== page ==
Sidewalks should be for transportation-not auxiliary restaurant space

Aug. 13, 2022  PLYMOUTH VOICE.

Plymouth Michigan News




Watch Video


A battle is building over how downtown streets are envisioned and designed in Plymouth and Northville as many of the pandemic driven street changes are now being made permanent.

In the past two-years bars and restaurants have taken over the streets and sidewalks in the downtown area of the two neighboring cities, creating accessibility issues for people with disabilities at the same time hurting access and egress to local businesses that are not dining establishments.

With the increased popularity of outdoor dining in recent years, sidewalks have become more crowded making it difficult for people with disabilities using wheelchairs and mobility devices to get around. The problem with outdoor chairs and tables on sidewalks has only become worse after the Covid-19 lock downs redefined physical distance and compounded what was a bad situation from the start.

It’s no surprise; there are currently 25 liquor licenses in the City of Plymouth alone.

Everyone is being sacrificed in some way; pedestrians, motorists, business owners, shoppers and diners, especially those people with disabilities. Say nothing of the visually impaired, people with dogs or people with prosthetic legs that often face issues such as ramps, bathroom access, space between tables – all major safety factors outlined by the Americans with Disabilities Act (ADA).

It’s a fact, handicapped and elderly people often struggle more to navigate the cities sidewalks; whether just using a cane, wheelchair or walker. Use of a motorized handicapped device is very difficult with some narrow passage ways caused by restaurants crowding the public sidewalks to the curb.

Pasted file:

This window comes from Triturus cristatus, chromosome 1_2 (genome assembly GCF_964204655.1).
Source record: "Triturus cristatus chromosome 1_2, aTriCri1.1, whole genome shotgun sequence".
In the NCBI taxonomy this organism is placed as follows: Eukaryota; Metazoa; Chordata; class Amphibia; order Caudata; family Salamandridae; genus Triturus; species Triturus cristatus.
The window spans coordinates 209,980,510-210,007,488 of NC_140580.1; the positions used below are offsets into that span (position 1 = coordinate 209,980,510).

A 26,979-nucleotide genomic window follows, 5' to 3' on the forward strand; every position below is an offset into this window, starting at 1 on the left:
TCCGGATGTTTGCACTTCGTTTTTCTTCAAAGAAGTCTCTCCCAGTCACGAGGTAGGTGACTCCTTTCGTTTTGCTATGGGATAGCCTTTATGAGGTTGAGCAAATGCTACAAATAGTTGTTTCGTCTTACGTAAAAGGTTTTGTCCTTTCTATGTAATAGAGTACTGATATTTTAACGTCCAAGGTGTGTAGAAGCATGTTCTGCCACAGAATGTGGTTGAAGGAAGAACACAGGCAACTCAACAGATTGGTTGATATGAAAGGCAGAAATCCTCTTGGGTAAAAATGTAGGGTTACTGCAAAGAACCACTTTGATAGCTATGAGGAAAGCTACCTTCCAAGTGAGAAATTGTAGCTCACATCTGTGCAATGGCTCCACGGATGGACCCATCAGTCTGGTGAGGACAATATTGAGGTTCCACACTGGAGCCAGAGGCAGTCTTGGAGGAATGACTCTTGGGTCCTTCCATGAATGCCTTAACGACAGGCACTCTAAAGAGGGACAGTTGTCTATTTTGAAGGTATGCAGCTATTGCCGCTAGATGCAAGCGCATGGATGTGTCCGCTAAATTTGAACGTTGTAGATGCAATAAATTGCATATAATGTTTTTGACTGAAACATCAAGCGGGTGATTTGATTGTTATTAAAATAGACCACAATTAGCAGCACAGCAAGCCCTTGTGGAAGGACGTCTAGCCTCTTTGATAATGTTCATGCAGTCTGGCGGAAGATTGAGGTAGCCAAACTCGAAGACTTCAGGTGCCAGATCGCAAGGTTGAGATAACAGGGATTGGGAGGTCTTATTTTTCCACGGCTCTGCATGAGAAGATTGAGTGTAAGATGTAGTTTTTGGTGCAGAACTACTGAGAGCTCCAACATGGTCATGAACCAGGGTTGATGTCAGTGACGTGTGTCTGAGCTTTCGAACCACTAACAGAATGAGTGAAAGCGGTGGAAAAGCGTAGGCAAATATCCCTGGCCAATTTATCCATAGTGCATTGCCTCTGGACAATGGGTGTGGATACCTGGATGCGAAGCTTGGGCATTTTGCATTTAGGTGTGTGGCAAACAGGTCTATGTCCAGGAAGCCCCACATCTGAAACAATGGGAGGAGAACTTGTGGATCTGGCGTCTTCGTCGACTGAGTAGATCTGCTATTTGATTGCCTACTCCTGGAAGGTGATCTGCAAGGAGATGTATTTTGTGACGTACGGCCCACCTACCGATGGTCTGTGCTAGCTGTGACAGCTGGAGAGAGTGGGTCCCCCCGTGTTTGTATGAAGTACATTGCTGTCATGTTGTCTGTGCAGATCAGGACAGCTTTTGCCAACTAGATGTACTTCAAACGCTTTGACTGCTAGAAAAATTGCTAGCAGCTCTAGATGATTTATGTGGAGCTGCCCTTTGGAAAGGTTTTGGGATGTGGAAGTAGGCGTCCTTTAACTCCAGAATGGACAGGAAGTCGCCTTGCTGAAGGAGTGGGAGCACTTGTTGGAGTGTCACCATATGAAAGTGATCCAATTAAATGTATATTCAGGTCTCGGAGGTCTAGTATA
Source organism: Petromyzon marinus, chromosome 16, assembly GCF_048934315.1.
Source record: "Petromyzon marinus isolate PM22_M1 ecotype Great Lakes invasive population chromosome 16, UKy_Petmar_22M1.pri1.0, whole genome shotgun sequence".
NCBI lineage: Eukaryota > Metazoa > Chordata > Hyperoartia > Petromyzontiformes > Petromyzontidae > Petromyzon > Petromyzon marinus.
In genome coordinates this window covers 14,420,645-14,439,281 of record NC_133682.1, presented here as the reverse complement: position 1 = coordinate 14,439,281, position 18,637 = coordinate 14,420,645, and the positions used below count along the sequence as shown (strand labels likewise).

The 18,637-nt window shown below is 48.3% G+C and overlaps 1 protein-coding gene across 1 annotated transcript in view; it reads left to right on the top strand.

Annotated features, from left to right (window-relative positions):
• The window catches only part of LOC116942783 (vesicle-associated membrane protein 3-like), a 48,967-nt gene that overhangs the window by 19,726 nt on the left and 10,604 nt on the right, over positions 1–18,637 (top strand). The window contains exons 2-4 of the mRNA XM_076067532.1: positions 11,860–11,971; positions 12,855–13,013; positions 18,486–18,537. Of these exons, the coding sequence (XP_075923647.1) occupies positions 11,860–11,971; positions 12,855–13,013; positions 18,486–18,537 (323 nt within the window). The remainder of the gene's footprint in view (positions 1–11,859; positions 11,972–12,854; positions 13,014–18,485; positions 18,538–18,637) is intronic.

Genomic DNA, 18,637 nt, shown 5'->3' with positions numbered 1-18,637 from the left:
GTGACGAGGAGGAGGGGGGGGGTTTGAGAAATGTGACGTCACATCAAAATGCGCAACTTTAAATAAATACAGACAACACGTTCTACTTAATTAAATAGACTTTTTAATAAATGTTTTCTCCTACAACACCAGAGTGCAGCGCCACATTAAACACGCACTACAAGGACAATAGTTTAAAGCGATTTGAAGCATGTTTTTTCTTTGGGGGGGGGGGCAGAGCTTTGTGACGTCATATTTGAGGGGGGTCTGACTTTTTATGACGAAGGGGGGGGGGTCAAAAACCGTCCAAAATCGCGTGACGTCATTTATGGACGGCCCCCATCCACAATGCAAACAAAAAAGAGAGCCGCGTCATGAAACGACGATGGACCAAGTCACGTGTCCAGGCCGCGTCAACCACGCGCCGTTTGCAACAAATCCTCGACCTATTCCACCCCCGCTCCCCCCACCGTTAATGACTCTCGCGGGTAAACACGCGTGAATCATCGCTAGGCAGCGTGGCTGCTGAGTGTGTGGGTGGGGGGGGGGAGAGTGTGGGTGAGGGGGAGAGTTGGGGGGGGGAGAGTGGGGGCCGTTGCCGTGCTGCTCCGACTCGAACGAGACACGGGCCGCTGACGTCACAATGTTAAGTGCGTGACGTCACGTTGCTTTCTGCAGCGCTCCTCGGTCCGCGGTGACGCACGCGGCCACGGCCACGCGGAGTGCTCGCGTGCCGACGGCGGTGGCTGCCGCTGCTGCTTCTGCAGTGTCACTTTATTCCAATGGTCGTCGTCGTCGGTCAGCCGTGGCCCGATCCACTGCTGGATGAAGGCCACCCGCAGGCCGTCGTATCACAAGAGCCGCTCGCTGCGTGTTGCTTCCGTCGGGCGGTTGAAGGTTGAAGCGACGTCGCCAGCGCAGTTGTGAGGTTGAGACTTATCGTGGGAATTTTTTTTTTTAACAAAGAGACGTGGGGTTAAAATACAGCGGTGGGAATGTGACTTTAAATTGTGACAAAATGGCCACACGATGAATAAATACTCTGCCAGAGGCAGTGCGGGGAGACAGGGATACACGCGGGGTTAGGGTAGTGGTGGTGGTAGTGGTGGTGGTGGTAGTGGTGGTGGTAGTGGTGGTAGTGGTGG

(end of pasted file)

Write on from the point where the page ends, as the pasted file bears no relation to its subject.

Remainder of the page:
City leaders have continually encouraged restaurants to extend outdoor dining since the lock-downs.

At their August 8 meeting the Plymouth Downtown Development Authority (DDA) board passed a resolution recommending the extension of the on-street Platform Patio Program through the 2024 dining season.

In February, Plymouth City Commissioners held a joint study session with the DDA, Planning commission and Historic District Commission to roll-out their plan for permanent outdoor dining for downtown restaurant and bar customers. They were promoting the use of parklets or curbside seating platforms to accommodate additional restaurant seating that is not likely to help handicapped customers.

Northville’s City Council has just announced the post pandemic streets closures put in place last year to aid failing restaurants will be permanent. Some downtown Northville business owners are already expressing their frustration and dislike with the permanent closures. Some people are saying perhaps there should have been a public referendum on the matter rather than a unilateral decision by the City commissioners.

Mayor Brian Turnbull who voted against fellow city councilmen resolutions to maintain closure of Main Street and Center Street in downtown Northville was lukewarm to the idea.

“It will be outstanding throughout the end of the year. There is no question. January, February, March, we will have to work this extremely hard…We will now have to work with our business owners to see how we make this work through the winter.”

Serious injury can result from hazards such as slips and trips and contact with moving vehicles. Regulations and clearance on sidewalks and ramps plus space between tables for wheelchairs – all paramount problems that should be addressed.

Now is the time for ADA advocates and concerned citizens to stand-up and sound off to ensure street space is expanded in a fair, equitable and legal way.


Plymouth Voice.





Previous post

DTE struggles to restore power to Plymouth Township

Next post

Annual Whipple award presented to Malcoms